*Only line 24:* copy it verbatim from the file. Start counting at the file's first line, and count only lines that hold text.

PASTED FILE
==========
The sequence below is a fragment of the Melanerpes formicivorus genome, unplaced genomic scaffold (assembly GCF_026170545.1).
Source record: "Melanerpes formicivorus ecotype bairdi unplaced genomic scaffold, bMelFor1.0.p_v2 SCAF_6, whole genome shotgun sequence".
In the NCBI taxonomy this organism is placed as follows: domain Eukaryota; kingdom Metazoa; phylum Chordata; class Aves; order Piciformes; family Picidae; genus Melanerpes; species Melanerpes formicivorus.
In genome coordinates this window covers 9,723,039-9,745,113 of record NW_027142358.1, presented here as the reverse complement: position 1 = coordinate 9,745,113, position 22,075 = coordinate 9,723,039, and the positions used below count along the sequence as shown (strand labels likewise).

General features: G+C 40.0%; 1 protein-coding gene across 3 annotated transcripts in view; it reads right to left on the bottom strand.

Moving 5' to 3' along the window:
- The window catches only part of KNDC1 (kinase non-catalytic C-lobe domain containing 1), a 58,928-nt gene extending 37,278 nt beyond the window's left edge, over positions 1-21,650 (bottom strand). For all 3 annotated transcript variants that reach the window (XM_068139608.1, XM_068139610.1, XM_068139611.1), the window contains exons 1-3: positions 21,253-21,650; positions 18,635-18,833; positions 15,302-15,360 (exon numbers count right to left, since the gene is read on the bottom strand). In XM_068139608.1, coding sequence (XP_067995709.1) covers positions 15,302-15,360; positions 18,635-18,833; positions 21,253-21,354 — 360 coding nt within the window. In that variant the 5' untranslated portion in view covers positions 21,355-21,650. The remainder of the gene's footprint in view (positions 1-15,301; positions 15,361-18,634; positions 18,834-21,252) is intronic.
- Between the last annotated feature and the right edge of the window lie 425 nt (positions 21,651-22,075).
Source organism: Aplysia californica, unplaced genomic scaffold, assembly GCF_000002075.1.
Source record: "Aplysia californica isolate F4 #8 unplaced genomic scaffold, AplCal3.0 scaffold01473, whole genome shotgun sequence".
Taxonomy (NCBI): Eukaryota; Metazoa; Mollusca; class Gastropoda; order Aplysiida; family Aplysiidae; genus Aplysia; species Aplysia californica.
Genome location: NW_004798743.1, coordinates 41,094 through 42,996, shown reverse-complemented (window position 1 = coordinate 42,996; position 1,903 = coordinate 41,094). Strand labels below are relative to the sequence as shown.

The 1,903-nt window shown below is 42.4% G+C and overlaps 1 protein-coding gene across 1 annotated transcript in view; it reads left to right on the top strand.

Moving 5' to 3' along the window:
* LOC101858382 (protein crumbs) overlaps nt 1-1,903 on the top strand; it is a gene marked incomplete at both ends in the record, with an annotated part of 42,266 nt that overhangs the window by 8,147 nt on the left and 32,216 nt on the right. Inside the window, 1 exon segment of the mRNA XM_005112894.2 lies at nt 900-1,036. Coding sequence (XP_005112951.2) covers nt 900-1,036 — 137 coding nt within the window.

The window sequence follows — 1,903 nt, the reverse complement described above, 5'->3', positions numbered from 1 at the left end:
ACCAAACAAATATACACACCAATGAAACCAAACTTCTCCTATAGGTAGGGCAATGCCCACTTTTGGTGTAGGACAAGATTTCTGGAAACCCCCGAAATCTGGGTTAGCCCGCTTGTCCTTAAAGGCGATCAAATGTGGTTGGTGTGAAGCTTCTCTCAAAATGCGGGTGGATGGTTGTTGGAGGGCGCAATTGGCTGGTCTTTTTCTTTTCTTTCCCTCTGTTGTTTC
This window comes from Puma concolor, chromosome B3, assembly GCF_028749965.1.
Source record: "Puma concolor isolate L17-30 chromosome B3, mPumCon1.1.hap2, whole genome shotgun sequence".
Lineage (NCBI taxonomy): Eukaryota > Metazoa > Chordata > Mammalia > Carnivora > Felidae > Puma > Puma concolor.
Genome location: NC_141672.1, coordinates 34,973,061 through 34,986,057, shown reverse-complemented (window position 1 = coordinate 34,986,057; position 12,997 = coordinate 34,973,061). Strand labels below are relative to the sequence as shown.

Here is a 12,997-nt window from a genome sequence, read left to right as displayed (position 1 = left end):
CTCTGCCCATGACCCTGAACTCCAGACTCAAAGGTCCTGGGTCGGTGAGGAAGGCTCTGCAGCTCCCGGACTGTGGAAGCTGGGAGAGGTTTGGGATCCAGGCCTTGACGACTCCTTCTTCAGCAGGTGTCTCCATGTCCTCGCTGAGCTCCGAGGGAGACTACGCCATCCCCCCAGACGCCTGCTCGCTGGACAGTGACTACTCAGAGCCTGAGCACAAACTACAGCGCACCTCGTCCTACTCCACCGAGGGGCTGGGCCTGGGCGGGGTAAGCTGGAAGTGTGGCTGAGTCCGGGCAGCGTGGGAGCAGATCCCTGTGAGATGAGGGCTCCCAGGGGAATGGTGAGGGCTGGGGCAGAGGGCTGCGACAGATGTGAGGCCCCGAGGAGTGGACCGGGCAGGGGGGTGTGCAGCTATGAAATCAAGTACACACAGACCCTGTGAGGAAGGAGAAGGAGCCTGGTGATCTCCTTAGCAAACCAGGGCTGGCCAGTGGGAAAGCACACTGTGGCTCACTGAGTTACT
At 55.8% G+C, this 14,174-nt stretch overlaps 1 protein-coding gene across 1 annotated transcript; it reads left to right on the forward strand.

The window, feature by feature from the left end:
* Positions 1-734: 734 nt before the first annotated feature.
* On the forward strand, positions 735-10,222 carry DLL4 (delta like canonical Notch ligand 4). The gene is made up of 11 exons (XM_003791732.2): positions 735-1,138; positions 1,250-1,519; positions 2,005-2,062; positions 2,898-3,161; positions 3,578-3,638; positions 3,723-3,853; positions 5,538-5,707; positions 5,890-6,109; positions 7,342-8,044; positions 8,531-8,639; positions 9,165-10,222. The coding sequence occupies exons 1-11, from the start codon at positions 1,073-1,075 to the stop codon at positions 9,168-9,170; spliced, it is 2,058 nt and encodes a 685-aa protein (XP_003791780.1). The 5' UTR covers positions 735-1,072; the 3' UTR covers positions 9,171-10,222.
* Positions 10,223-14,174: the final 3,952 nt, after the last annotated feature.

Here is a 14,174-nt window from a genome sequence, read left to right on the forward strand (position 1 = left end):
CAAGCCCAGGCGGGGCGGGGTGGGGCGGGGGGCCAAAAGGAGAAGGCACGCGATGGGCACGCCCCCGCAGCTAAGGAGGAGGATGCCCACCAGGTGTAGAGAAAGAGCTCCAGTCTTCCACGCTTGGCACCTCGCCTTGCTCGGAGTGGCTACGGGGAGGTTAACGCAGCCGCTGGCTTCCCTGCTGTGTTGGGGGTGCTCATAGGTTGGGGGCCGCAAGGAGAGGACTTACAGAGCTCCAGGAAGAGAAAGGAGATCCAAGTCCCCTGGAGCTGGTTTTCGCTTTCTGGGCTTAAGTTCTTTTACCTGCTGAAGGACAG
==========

At 55.8% G+C, this 14,174-nt stretch overlaps 1 protein-coding gene across 1 annotated transcript; it reads left to right on the forward strand.